img(height="1" width="1" style="display:none" src="")

Get back to reality

Ben Derbyshire

Be clear who your audience is, and speak to it, to connect

Travelling across America, the global nature of architecture is everywhere. The same international stars seem ubiquitous, the profession’s challenges are apparently universal, and everyone seems obsessed with the idea that more and better competitions will solve many of our difficulties (I’ll come back to that). But what lessons are there to be drawn from the difference in approach to communicating the impact of the profession – especially comparing the Venice Biennale where I also stopped, with the Chicago Architecture Foundation?

Both organisations enable architects to present our work to a wide public. Both take advantage of their surroundings and the audiences they draw.  But the Chicago Architecture Center has lessons for us with its clear focus on making architecture accessible, enjoyable and stimulating to people outside that community. The centre is building a new home in the base of Mies van de Rohe’s last ever project, a classic tower overlooking the Chicago River at 111 East Wacker Drive. It is to be filled with a skyscraper exhibition, a model of downtown Chicago, a learning centre, auditorium and shop. From within, unobstructed curtain walling will make the city itself an exhibit.

But most striking is the foundation’s commitment to the use of plain English to explain the purpose of architecture. Its 450 volunteers are trained how to communicate to a lay audience and they provide a knowledgeable commentary on the tours of the city that the ­centre offers from its bookshop and from the river wharf where its boats are docked.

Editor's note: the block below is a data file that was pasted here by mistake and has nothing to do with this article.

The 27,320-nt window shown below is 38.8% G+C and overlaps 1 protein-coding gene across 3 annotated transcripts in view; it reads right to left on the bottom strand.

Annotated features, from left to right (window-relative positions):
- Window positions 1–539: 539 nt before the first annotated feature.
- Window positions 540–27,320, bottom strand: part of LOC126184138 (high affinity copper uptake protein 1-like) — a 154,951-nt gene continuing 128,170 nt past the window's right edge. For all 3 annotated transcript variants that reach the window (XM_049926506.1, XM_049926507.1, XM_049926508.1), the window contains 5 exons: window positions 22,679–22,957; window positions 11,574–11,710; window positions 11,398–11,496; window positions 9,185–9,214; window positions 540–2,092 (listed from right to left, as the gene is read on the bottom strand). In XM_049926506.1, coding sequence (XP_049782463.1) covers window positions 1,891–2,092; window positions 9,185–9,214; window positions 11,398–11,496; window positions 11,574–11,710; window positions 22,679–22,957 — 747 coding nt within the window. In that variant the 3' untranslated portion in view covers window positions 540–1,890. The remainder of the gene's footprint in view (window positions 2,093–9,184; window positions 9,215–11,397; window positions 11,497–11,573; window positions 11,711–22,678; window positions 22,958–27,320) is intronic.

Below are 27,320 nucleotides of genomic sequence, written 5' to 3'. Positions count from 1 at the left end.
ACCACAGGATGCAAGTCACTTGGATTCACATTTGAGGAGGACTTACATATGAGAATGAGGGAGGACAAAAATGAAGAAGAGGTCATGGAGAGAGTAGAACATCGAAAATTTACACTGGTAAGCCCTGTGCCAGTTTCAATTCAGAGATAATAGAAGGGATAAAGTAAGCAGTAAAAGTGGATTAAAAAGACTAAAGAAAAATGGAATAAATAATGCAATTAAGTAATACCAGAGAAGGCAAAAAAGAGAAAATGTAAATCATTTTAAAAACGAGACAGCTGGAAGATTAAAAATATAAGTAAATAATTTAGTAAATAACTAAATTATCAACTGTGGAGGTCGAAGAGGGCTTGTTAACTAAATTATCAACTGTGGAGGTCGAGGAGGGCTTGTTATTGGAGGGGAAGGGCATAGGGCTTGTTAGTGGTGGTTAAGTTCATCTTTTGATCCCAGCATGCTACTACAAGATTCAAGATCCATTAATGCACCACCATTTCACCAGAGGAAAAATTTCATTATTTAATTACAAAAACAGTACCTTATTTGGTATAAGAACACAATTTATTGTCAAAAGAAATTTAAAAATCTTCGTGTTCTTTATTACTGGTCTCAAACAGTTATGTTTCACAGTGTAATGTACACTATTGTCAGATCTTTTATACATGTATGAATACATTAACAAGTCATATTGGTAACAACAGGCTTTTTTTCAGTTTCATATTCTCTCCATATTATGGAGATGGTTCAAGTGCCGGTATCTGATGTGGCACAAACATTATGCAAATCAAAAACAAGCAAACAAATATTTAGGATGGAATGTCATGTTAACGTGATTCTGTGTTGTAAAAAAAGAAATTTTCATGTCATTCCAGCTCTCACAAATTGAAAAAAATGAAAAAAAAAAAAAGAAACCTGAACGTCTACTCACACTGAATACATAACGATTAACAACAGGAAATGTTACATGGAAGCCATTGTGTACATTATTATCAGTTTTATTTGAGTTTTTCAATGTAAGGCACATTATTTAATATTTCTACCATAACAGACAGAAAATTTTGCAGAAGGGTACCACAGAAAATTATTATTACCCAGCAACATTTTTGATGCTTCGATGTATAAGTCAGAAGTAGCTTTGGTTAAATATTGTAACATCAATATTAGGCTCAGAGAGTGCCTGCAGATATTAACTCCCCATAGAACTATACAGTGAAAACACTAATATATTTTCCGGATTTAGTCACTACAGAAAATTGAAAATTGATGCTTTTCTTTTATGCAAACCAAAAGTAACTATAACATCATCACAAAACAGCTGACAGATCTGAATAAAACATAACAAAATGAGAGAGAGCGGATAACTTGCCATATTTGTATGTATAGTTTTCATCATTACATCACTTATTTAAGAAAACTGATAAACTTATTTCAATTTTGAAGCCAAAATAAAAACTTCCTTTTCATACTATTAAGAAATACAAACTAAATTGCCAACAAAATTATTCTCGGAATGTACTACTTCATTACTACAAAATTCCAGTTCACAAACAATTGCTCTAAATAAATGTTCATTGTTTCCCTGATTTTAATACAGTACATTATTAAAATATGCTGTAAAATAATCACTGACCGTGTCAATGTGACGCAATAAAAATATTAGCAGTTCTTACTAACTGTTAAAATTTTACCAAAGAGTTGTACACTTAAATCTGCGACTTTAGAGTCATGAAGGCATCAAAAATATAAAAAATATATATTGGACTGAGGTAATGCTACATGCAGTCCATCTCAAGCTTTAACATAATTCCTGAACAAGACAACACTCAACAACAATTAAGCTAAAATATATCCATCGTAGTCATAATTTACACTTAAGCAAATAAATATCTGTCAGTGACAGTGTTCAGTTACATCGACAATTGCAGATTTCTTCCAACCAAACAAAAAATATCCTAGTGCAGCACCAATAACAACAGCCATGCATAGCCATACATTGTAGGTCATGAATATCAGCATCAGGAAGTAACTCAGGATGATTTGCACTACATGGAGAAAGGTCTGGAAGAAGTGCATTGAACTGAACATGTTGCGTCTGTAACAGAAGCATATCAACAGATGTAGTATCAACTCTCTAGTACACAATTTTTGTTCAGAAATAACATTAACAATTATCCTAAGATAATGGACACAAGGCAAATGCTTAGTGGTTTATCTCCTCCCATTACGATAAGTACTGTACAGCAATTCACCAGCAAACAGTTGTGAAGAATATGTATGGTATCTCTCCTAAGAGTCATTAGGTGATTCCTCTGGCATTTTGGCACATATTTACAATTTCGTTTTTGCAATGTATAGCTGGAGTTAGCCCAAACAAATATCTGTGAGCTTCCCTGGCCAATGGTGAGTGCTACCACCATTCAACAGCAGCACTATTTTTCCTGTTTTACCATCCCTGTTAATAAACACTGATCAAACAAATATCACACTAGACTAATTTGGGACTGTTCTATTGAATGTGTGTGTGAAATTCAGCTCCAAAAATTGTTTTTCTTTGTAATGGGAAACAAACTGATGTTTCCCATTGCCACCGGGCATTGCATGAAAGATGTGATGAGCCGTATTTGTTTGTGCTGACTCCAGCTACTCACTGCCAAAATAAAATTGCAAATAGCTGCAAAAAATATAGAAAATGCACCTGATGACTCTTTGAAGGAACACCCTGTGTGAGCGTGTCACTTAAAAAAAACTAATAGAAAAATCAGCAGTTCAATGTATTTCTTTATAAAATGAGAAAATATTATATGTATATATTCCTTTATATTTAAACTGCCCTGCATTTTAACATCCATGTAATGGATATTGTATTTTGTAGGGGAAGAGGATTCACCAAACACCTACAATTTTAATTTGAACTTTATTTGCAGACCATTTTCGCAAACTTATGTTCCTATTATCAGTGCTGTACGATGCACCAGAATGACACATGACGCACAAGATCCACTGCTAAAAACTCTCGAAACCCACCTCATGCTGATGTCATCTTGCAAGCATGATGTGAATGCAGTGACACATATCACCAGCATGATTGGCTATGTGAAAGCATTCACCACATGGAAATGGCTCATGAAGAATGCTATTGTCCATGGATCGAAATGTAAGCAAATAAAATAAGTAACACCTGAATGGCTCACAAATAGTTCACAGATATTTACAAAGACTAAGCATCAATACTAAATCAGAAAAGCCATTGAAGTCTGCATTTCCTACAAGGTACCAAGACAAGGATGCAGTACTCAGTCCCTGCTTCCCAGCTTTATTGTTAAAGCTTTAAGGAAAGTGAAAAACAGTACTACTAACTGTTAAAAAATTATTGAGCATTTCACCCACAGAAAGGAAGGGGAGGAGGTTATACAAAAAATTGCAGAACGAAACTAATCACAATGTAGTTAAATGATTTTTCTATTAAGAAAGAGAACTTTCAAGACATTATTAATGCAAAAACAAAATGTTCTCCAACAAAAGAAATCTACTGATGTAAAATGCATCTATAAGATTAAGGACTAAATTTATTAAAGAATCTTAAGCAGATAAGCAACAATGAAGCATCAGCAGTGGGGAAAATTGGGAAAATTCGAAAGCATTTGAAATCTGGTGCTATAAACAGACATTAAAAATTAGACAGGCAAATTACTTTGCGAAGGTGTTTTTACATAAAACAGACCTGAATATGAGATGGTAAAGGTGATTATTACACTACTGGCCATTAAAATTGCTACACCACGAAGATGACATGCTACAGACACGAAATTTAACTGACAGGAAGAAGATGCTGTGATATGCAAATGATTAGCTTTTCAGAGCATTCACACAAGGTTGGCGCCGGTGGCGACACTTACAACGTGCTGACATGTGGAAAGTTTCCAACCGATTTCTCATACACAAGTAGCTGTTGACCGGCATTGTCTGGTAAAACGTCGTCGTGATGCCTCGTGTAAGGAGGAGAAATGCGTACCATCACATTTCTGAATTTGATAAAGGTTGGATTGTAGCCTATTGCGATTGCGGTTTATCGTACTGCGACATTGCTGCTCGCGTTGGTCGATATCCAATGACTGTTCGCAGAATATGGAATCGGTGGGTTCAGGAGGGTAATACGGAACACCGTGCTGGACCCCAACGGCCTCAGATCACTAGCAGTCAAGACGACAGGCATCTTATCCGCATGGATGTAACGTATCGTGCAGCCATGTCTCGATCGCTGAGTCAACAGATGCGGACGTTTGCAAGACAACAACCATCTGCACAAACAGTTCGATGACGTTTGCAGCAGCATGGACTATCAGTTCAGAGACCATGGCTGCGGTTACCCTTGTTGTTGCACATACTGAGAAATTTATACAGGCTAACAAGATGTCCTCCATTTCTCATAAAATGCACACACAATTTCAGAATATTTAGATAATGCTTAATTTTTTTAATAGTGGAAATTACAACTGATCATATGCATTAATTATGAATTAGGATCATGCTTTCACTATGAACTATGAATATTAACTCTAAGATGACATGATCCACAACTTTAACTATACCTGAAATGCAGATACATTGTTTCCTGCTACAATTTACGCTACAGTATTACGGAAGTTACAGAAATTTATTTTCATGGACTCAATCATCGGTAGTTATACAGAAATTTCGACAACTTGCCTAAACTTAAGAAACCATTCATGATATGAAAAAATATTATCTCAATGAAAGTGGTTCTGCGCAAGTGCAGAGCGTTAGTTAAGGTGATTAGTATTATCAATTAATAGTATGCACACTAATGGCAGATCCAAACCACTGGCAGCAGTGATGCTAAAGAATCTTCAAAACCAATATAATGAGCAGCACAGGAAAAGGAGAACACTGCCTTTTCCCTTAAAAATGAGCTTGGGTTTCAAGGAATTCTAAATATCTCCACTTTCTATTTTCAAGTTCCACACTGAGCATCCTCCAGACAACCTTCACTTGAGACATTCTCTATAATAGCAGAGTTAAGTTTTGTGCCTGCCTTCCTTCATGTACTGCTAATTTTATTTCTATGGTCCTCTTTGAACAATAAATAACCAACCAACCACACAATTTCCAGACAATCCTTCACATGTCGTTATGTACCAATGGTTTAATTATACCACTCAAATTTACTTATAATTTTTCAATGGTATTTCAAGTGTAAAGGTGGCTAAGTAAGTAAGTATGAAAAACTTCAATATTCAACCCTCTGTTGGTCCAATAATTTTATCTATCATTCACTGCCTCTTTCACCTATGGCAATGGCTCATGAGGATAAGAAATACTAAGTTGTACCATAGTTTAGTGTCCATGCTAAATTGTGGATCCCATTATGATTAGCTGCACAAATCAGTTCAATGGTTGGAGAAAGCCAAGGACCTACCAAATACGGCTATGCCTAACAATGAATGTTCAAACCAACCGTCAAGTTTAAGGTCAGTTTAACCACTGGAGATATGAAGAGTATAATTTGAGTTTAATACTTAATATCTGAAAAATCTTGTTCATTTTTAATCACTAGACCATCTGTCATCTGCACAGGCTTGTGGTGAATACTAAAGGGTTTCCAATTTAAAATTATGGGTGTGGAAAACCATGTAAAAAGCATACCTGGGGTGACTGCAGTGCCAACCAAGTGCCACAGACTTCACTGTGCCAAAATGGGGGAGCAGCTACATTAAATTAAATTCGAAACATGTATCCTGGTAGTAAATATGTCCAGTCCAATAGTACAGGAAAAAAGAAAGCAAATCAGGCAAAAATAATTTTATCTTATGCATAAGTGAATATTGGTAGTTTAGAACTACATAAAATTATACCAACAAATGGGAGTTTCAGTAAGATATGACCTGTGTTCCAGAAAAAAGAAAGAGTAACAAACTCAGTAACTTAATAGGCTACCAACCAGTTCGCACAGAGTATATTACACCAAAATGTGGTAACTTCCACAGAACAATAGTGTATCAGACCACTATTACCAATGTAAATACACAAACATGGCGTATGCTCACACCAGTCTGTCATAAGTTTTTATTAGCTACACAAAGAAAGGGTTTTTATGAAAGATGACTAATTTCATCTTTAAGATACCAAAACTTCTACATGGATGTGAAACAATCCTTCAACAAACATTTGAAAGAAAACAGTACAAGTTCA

The concerns of the profession can seem esoteric, our dialogue self-serving and exclusive

The foundation’s director, Lynn Osmond, told me that no visiting architect may lecture there without submitting their presentation for scrutiny. She has seen too many audiences drift off as a red pointer dot hovers lovingly over an obscure detail that means everything to the presenter but precious little to them.

I enjoyed my first Biennale visit, where there is similarly immense pleasure and stimulation to be found in the great work on display. Nowhere else, I should imagine, comes close to the energizing atmosphere of so much talent in one place – and which is an augury for the car-free city of the future. And this too is an exhibition that addresses the public. Vaporetti plying the waterways have great scarlet billboards advertising the Biennale to all comers.

I found much that really matters at the Biennale, displayed to convey real meaning to a lay audience. But there was an unease too. The language of architecture is often impenetrable. The concerns of the profession can seem esoteric, our dialogue self-serving and exclusive. The problem occurs when we are unclear who our audience is, or when both professionals and lay people are present. As the seasoned commentator and lay enthusiast, Pat Brown, observed, much of the discourse she heard in such circumstances had little relevance to the lives of ordinary citizens affected by it.

And that serves as a useful reminder. When clinicians talk to each other their terminology will be precise and technical, such as to convey complex and sophisticated meaning appropriate to highly trained professionals. But at the bedside, they use plain English and take care to speak in lay terms. Dare I suggest our profession should pay more attention to this distinction? It may even be that our propensity to be drawn towards the arcane leads in itself to sophistry. Our desire to find uniquely interesting, original points tends towards obscurantism, so that in the end the language distracts us from issues that are relevant to the public we are supposed to serve?

I suppose I am posing the question: just who are we trying to impress? Each other, or the public whose wellbeing ought to be the outcome of our endeavours? Which brings me back to competitions. Remember, these are set and judged, often as not, by our peers. They surely cannot be the only model for delivering quality outcomes. I’d argue that it’s equally, if not more, important that the consumer of our architecture be the arbiter of our success.